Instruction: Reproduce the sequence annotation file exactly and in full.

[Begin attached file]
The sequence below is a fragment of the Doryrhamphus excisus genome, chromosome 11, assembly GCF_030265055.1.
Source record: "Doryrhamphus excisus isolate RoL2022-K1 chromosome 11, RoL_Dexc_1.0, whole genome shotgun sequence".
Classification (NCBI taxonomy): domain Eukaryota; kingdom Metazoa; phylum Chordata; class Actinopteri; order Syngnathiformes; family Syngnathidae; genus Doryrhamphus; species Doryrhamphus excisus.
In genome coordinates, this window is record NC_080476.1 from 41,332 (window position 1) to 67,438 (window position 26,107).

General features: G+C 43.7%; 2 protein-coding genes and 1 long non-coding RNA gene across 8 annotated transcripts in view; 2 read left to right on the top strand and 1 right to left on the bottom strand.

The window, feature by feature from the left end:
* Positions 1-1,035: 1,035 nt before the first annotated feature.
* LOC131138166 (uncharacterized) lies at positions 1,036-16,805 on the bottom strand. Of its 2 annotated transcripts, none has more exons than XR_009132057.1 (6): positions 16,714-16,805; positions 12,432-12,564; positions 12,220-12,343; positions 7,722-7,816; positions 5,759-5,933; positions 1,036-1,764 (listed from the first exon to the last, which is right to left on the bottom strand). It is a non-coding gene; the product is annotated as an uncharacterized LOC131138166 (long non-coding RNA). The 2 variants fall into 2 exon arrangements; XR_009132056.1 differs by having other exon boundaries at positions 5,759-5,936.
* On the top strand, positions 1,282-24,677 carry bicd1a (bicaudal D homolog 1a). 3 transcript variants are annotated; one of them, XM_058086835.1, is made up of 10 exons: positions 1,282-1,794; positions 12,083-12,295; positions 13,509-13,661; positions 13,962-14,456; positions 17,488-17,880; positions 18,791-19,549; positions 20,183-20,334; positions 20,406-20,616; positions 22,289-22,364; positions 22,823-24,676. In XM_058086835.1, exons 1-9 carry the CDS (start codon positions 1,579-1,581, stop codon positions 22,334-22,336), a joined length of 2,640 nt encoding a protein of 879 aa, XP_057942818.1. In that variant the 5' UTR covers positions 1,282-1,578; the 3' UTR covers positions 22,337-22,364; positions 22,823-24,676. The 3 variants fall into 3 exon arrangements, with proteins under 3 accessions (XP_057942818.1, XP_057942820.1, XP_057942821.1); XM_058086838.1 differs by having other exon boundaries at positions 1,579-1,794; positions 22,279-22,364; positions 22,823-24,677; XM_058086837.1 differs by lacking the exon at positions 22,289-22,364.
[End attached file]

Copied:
The sequence below is a fragment of the Doryrhamphus excisus genome, chromosome 11, assembly GCF_030265055.1.
Source record: "Doryrhamphus excisus isolate RoL2022-K1 chromosome 11, RoL_Dexc_1.0, whole genome shotgun sequence".
Classification (NCBI taxonomy): domain Eukaryota; kingdom Metazoa; phylum Chordata; class Actinopteri; order Syngnathiformes; family Syngnathidae; genus Doryrhamphus; species Doryrhamphus excisus.
In genome coordinates, this window is record NC_080476.1 from 41,332 (window position 1) to 67,438 (window position 26,107).

General features: G+C 43.7%; 2 protein-coding genes and 1 long non-coding RNA gene across 8 annotated transcripts in view; 2 read left to right on the top strand and 1 right to left on the bottom strand.

The window, feature by feature from the left end:
* Positions 1-1,035: 1,035 nt before the first annotated feature.
* LOC131138166 (uncharacterized) lies at positions 1,036-16,805 on the bottom strand. Of its 2 annotated transcripts, none has more exons than XR_009132057.1 (6): positions 16,714-16,805; positions 12,432-12,564; positions 12,220-12,343; positions 7,722-7,816; positions 5,759-5,933; positions 1,036-1,764 (listed from the first exon to the last, which is right to left on the bottom strand). It is a non-coding gene; the product is annotated as an uncharacterized LOC131138166 (long non-coding RNA). The 2 variants fall into 2 exon arrangements; XR_009132056.1 differs by having other exon boundaries at positions 5,759-5,936.
* On the top strand, positions 1,282-24,677 carry bicd1a (bicaudal D homolog 1a). 3 transcript variants are annotated; one of them, XM_058086835.1, is made up of 10 exons: positions 1,282-1,794; positions 12,083-12,295; positions 13,509-13,661; positions 13,962-14,456; positions 17,488-17,880; positions 18,791-19,549; positions 20,183-20,334; positions 20,406-20,616; positions 22,289-22,364; positions 22,823-24,676. In XM_058086835.1, exons 1-9 carry the CDS (start codon positions 1,579-1,581, stop codon positions 22,334-22,336), a joined length of 2,640 nt encoding a protein of 879 aa, XP_057942818.1. In that variant the 5' UTR covers positions 1,282-1,578; the 3' UTR covers positions 22,337-22,364; positions 22,823-24,676. The 3 variants fall into 3 exon arrangements, with proteins under 3 accessions (XP_057942818.1, XP_057942820.1, XP_057942821.1); XM_058086838.1 differs by having other exon boundaries at positions 1,579-1,794; positions 22,279-22,364; positions 22,823-24,677; XM_058086837.1 differs by lacking the exon at positions 22,289-22,364.